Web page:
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Claudius I the man, his physical impairment, and reactions to it


Published on

Challenges the suggestion that both Emperor Claudius I and
Franklin Delano Roosevelt had Polio. Both world leaders had major physical impairments before they came to public office.

Published in: Education, Health & Medicine

Claudius I the man, his physical impairment, and reactions to it

  1. 1. Emperor Claudius I: the man, his physical impairment, and reactions to it by Keith Armstrong 2013 London
  2. 2. Acknowledgments I am grateful to Miss Eva Skoulariki and Miss Katie Surridge for transcribing from the original text. I would also like to thank the many people who have helped me to live and given me the energy and encouragement to complete this article. This includes the people of Camden and my late mother Mrs. Nina Armstrong. I am particularly grateful to the kind members of staff at all levels within the British Library in London. ----------I must point out that any factual errors or sentiment unwittingly suggested are my responsibility alone. The punctuation and typeface of the authors quoted have at times been modified. All rights are reserved. The author's moral rights are asserted. No part of this paper may be reprinted or reproduced or utilised in any form or by any electronic, mechanical, or other means, now known or hereafter invented, including photocopying and recording, or in any information storage or retrieval system, without written permission from the author. © Copyright 2013 Keith Armstrong, London
  3. 3. Tiberius Claudius Caesar Augustus Germanicus otherwise known as Emperor Claudius I (1 August 10 BCE – 13 October 54 CE) was Roman Emperor from 41 to 54. A member of the Julio-Claudian dynasty and was the first Roman Emperor to be born outside Italy at Lugdunum in Gaul (now in France). It is likely that Claudius had the congenital physical impairment known today as cerebral palsy. This affected his ability to walk. This impairment is very common for survivors of this condition. 1 He also had a speech impairment. Lucius Annaeus Seneca sometimes known as Seneca the Younger (Stoic philosopher, dramatist, politician, money lender and teacher) (c. 4 BCE - 65 CE), makes a mocking reference to his speech in the play Apocolocyntosis Divi Claudii / The Pumpkinification of Claudius:" They did not understand his reply because his voice was disturbing and confusing to the ear [...] His tongue was not intelligible- not Greek was he, nor Roman, nor of any noted race [...] 2 Claudius suffered throughout his life because of the negative attitudes of others to his physical impairments. Caius Suetonius Tranquillus (c. 69 CE - 140CE wrote in his book Lives of the Caesars that: [...] almost the whole course of his childhood and youth he suffered so severely from various obstinate disorders that the vigour of both his mind and his body was dulled, and even when he reached the proper age he was not thought capable of any public or private business. [...] 3 From a bas-relief at Rome depicting a Roman nurse or Cunaria, whose job it was to wash an infant at its birth, rock it in its cradle, and wrap it in swaddling clothes. 4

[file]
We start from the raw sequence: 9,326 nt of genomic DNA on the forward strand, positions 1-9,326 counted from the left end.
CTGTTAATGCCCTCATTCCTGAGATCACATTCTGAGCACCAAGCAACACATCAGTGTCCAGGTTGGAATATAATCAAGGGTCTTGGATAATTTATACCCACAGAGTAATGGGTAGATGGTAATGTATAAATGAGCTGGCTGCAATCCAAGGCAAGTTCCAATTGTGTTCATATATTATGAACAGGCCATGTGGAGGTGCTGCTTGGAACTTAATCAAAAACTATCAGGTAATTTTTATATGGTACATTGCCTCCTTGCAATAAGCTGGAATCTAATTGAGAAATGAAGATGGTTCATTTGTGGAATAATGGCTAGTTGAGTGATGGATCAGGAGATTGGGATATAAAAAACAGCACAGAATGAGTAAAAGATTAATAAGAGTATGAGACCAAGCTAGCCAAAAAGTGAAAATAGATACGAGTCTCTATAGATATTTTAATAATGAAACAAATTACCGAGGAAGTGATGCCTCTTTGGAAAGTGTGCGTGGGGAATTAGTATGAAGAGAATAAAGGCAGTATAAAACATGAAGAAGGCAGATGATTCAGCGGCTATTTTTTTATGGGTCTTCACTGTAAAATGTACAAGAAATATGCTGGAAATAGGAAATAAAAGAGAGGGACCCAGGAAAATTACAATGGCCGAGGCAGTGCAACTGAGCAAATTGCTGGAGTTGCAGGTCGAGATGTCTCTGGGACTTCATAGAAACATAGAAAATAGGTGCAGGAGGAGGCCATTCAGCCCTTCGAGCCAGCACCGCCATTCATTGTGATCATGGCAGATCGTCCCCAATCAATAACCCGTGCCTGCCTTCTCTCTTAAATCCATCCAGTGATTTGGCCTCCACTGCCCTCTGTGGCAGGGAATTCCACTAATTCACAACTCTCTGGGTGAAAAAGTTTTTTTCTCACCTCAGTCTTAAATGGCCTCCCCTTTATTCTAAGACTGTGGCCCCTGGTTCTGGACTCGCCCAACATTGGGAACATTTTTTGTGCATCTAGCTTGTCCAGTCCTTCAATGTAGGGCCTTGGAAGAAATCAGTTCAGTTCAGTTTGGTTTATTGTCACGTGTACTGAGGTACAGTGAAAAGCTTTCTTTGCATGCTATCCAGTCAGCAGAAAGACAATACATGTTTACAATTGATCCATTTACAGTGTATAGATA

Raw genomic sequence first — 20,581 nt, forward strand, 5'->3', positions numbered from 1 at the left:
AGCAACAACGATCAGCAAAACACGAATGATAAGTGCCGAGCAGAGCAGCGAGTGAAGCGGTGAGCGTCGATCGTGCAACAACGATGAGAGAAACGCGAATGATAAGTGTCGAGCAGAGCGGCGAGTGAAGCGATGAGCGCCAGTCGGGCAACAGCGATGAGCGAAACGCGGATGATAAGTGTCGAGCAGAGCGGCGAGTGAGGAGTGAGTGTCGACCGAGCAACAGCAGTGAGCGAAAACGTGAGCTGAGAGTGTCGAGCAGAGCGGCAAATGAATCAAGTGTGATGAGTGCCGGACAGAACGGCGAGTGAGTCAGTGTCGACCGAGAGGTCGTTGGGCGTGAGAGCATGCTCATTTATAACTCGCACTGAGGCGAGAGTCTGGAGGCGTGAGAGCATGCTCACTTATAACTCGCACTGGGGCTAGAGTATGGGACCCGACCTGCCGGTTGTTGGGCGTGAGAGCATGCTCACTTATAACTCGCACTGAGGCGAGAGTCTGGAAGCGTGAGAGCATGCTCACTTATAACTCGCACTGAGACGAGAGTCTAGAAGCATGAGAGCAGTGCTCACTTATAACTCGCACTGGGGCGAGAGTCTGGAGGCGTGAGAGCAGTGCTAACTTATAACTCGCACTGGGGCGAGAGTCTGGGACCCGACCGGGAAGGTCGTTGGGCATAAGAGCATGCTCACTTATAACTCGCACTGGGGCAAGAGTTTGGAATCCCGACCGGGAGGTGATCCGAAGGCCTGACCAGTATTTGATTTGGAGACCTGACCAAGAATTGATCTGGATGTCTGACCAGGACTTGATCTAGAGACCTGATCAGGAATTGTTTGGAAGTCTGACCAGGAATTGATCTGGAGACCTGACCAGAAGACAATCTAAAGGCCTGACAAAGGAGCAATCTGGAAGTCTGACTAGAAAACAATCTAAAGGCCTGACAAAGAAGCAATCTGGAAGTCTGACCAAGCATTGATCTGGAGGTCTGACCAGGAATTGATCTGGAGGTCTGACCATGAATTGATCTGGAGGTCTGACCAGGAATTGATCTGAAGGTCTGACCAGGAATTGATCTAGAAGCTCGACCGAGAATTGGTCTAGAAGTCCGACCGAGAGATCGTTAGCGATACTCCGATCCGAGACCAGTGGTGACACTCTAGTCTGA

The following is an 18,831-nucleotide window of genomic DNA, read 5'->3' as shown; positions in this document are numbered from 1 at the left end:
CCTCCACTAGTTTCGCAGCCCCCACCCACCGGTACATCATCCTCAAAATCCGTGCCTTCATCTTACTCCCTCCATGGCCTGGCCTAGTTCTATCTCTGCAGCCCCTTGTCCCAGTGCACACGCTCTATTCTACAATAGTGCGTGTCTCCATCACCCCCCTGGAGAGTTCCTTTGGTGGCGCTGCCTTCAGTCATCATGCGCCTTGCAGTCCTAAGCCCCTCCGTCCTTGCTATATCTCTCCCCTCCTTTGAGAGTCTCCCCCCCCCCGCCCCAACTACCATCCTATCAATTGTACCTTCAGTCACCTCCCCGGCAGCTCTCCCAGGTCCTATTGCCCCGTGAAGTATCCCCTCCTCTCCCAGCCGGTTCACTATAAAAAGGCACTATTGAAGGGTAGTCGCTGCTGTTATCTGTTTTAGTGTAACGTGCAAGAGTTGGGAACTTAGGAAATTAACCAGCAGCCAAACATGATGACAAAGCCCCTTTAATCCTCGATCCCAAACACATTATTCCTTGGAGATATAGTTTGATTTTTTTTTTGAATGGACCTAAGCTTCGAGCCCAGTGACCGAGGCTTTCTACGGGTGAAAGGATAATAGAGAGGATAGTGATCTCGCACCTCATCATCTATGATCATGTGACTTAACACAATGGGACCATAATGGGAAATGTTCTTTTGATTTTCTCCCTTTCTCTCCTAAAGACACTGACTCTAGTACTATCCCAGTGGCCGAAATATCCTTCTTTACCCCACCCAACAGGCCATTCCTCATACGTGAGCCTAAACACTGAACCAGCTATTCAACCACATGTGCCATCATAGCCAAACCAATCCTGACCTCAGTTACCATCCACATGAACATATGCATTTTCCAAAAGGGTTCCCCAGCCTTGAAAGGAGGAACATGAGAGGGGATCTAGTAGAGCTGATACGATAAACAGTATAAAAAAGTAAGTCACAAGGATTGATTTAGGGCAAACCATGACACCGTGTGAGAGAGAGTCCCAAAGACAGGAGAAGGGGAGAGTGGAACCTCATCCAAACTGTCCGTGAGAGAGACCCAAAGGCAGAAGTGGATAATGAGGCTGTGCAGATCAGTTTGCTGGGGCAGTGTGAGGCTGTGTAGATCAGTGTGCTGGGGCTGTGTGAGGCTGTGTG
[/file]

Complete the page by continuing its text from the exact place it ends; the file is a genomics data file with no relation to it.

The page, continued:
4. 4. Suetonius adds: He possessed majesty and dignity of appearance, but only when he was standing still or sitting, and especially when he was lying down; for he was tall but not slender, with an attractive face, becoming white hair, and a full neck. But when he walked, his weak knees gave way under him and he had many disagreeable traits [...] for he would foam at the mouth and trickle at the nose; he stammered besides and his head was very shaky at all times, but especially when he made the least exertion. [...] 5 Cassius Dio contributes this information in his Roman History: [...] physically he was in poor shape, and his head and his hands shook slightly. Because of this he also had a slight stammer, and so he himself did not read out all the measures that he introduced to the senate, but gave them to the quaestor to read [...] As for those measures he did read out for himself, he would generally do this seated. Furthermore, he was the first of the Romans to use a covered chair. This started a trend; for since that time right down to the present day not only emperors, but also ex-consuls have been carried on such chairs [...]. 6 Robert Garland remarks in his book: The Eye of the Beholder that [...] even membership of the imperial family was no guarantee that a disabled child would receive love and affection. [...] 7 Novum infantem - a new baby
  5. 5. Suetonius gives evidence to support this claim when he writes how Claudius's mother, Antonia: [...] often called him "a monster of a man, not finished but merely begun by Dame Nature"; and if she accused anyone of dullness, she used to say that he was "a bigger fool than her son Claudius." His grandmother Augusta always treated him with the utmost contempt, [...] When his sister Livilla heard that he would one day be emperor, she openly and loudly prayed that the Roman people might be spared so cruel and undeserved a fortune. [...] 8 Barbara Levick writes in her biography, Claudius, that: There is comparatively rich information on Claudius' condition, but historians cannot examine the patient, and their opinions seem to have reflected current medical preoccupations. Just before and after the Second World War it was commonly accepted that Claudius had Poliomyelitis [Polio or ] infantile paralysis. 9 Levick claims that Claudius had cerebral palsy, with some degree of spasticity, considering it a more satisfactory explanation: [...] he was aware that he was an object of curiosity and derision. The speech defect may also have been aggravated by this awareness, and by the strain of performing in public, especially without a prepared text or when he was involved in controversy, according to Augustus, echoed by Tacitus, he could read a script perfectly satisfactorily [...] We do not have a clinician's picture of the symptoms, which may have been relatively mild, rather those of hostile witnesses who had reason for reporting them at their worst. It was the sensitivity of Romans to matters of decorum (appearance, bearing, dress, and speech, areas in which Claudius was plainly deficient) that made his family hesitate to let him appear in public. 10 Considering the known historical descriptions and having grown up with many talented people who are survivors of Polio or Cerebral Palsy (and its variants), I would assert that Claudius' medical condition was likely to be Cerebral Palsy or a related similar condition. There is an early reference to Claudius having a physical impairment at the point of birth, therefore providing another indication that Claudius had Cerebral Palsy and not Polio. Polio is contracted virally (predominantly through the absorption of contaminated water) after birth, unless the mother has contracted Polio while pregnant (which would be rare). There is no mention of his mother, Antonia, having the same or a similar condition. His mother's comment, quoted by Suetonius "a man, not finished but merely begun by [...] Nature" 11 would seem to indicate that his impairment was noticed by her shortly after his birth. Cerebral Palsy is also not hereditary, often being caused by a denial of oxygen at the time of birth, which can be induced by the umbilical cord being wrapped around the baby's throat. It should be mentioned, however, that emperor Claudius was not called Claudius because he had a limp or any other physical impairment, but rather through his descendance from the Claudii clan.